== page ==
With one exception, CSPN requested that the proposed rule change be made effective immediately upon publication of the Commission's approval order, rather than the MSRB's previously requested April 1, 2007 effective date. CSPN requested that the revisions to proposed Rule G-21(e)(i)(A)(3) and proposed new Rule G-21(e)(i)(A)(4)(a)(iii), relating to disclosures of maximum sales loads and total annual operating expense ratio, instead be made effective sixty days after the publication of such approval order, and that dealers not be required to implement such provisions until 15 days after the end of the calendar quarter following such effectiveness.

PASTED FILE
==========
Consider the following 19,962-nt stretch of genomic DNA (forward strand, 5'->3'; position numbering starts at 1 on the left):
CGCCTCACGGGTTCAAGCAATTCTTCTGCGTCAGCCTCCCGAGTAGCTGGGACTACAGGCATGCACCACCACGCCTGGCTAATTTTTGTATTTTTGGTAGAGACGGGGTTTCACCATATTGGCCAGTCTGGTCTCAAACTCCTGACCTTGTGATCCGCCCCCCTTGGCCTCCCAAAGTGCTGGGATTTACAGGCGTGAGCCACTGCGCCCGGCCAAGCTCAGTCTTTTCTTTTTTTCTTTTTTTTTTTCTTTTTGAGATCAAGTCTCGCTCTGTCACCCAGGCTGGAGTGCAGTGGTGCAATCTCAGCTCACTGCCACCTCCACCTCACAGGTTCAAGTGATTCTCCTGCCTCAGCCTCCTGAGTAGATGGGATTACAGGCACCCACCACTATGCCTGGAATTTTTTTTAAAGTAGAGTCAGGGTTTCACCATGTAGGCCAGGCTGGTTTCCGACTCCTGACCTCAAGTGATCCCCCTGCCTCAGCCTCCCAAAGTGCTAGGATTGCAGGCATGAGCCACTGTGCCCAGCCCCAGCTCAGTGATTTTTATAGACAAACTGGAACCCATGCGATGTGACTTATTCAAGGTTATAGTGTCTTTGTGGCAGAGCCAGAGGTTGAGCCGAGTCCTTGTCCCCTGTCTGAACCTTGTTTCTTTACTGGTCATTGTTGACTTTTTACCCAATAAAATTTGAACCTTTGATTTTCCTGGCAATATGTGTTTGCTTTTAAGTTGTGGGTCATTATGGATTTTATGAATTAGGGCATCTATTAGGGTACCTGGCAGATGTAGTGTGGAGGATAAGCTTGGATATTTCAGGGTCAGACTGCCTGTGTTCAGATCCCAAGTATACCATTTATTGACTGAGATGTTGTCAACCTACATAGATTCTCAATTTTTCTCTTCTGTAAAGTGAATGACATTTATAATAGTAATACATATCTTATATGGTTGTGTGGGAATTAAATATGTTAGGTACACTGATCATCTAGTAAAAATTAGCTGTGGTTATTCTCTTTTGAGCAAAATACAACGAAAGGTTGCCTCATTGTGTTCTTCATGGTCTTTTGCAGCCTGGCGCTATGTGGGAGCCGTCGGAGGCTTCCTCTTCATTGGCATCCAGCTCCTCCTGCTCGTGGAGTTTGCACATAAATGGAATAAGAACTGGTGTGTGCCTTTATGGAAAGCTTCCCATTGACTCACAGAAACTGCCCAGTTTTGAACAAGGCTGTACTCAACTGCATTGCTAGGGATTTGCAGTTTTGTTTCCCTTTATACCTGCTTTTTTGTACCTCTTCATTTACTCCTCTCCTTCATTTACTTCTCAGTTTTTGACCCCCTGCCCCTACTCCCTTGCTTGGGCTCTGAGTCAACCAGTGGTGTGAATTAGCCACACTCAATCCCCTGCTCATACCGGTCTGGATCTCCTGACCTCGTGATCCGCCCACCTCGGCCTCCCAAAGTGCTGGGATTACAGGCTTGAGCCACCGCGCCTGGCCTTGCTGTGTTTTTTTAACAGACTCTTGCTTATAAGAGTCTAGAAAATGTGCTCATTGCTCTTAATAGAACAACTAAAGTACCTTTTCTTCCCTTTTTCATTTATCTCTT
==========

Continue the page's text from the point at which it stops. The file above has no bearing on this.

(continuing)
The MSRB agrees with CSPN that the proposed rule change should be made effective immediately upon approval, provided that dealers should not be required to implement the new provisions of Rule G-21(e)(i)(A)(3) and (4)(a)(iii) relating to disclosure of maximum sales load and total annual operating expense ratio (as well as the related provisions of Rule G-21(e)(ii)(A), G-21 (e)(vii) and G-27(d)(ii)) for any advertisement submitted or caused to be submitted for publication, or any advertisement or correspondence otherwise distributed to the public, prior to July 15, 2007. Nonetheless, the MSRB urges dealers to implement these provisions as soon as practicable. In response to these comments and in recognition of potential production, publication and related technical issues that may exist in some cases in implementing the proposed rule change, the Commission finds that the implementation period proposed by the MSRB will provide dealers adequate time to make any necessary changes.